MACON — Zoie Bowman's mind raced from the scouting report to internal self-pleading to reach base.
With two outs in the bottom of the seventh of a tie game on Wednesday in the Class 1A Macon (Meridian) Sectional semifinal, Bowman went back to what she knew. Casey-Westfield pitcher Claire Maulding likes to get ahead in the count with a first-pitch strike. Bowman was sitting dead red. But in the back of her mind, all she could tell herself was, "Just get on base. Just get on base."
Sure enough, with runners on second and third, that first pitch strike came and Bowman, Meridian's junior shortstop and No. 3 hitter made contact. It was a seeing-eye grounder that scooted just between the second baseman and the shortstop. Bowman sprinted down the line.
"Just run as fast as you can," she told herself.
Meanwhile, pinch runner Lyric Greenwood cruised into home plate to give the Hawks a 2-1 sectional semifinal win and a date at 4:30 p.m. on Friday with reigning Class 1A state champion Windsor/Stewardson-Strasburg for the sectional championship.
At first base, Bowman turned around to for confirmation that the runner crossed the plate.
“I was like, ‘Did we just win?’ I couldn’t believe it," she said.
The game resumed on Wednesday in the top of the fifth inning with Casey (23-9) at bat with one out, one on and one strike. Tuesday's game was delayed because of lightning and quickly postponed to Wednesday.
It gave the Hawks (28-4) a chance to get rid of any jitters they had on a windy, cold Tuesday night and start anew on a day much more fitting for late May.
“It means everything to us, obviously," Meridian coach Greg Streeval said. "It’s a huge, huge win for us. We told the girls that we had a unique opportunity with having the game stopped so we can come back and talk about what we’ve seen and what we needed to try to do differently."
On Tuesday, the Warriors made every play and were ripe with momentum before the game was delayed. Those opportunities to capitalize came again on Wednesday, but Meridian made every play it needed. Meridian right fielder Audrey Wise made a leaping catch off the bat of Kennedy Repp to save a run and get out of the sixth inning. In the seventh inning, Meridian catcher Jesse Damery threw out Casey leadoff hitter Laney Gowin trying to steal with no outs.
“We don’t like to make excuses," Casey coach Dalton McFarland said. "We talked about that yesterday. When things like the delay happen, you’ve just got to toughen up, get through it and come out ready to play. I don’t think we should blame that. They played under the same situation we did.
“Claire was pitching well yesterday and we were playing well yesterday with good momentum. We had the same opportunities today to come out and get that momentum back. We had some big plays that just didn’t go our way."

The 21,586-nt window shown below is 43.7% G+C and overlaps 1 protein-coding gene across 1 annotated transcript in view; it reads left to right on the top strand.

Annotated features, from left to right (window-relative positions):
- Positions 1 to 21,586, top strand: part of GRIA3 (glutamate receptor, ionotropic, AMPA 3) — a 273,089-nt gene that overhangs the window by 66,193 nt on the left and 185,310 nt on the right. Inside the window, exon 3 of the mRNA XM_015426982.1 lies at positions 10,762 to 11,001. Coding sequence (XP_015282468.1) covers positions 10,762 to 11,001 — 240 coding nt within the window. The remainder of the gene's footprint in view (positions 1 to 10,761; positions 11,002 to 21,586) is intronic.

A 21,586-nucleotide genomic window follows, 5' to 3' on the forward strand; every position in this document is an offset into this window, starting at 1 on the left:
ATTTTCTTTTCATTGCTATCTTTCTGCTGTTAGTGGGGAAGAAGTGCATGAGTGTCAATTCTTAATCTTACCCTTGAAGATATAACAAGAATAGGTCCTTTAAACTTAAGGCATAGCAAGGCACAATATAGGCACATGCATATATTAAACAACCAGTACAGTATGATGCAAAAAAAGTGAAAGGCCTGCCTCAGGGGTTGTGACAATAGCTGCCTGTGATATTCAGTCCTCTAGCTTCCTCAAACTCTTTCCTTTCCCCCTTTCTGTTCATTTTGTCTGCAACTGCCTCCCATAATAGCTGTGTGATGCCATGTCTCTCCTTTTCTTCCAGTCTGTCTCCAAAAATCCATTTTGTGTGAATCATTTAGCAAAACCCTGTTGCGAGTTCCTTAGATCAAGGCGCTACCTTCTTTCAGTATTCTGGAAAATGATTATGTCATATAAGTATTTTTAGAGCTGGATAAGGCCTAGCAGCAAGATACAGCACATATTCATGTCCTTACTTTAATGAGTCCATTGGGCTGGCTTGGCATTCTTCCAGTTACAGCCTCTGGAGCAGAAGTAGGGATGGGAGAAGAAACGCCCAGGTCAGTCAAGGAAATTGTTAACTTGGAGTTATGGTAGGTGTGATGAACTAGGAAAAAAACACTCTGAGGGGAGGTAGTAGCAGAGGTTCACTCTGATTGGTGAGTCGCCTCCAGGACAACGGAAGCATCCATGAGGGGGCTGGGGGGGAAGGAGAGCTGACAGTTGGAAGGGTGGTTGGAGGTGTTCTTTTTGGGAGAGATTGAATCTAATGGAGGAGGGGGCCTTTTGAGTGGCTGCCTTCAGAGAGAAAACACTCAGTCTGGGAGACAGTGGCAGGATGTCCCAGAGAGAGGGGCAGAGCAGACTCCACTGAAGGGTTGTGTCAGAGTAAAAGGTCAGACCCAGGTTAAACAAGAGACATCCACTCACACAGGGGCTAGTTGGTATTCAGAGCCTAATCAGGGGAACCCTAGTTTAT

Bowman's hit won the game, but freshman Abbi Hackert turned the tied for the Hawks. On Tuesday, and for the early part of Wednesday, Meridian struggled to find a rhythm against all-area pitcher Claire Maulding. In 6.2 innings of work, Maulding carved up 13 Meridian batters and allowed just seven hits.
In the bottom of the sixth, trailing 1-0, Hackert unleashed a two-out, two strike double to center field that scored pinch runner Katy Hendricks. Finally, the Hawks saw a runner score against Maulding and the momentum started to change.
“I wasn’t expecting it, first of all," Hackert said. "I was like, ‘Well, dang. It’s just going to be another at bat and I’m nervous.’ When I got the hit I was like, ‘I did it.’ It was mind-boggling. We needed it.
“I’m so proud of the entire team for committing. I’m proud of myself. I’m a freshman and freshmen don’t usually do this."
The pitching for Meridian was provided by Peyton Latham. She threw a complete game and allowed seven hits while striking out seven batters. During the 22-hour delay, the team met and refined their approach. For Latham, that meant finding more control of her curveball in the circle and being a part of a time-wide effort to lay off Maulding's riseball.
But Latham wasn't fazed by the break.
“It wasn’t very tough at all," Latham said. "I come ready and I know my team is going to be ready to back me up."
Said Streeval: “She’s been that way all year long. She’s been very locked in. She limits what other teams give. We get a lot of ground balls and fly balls off of her. She does an outstanding job. She’s a bulldog. She’s a competitor. There’s no doubt about it."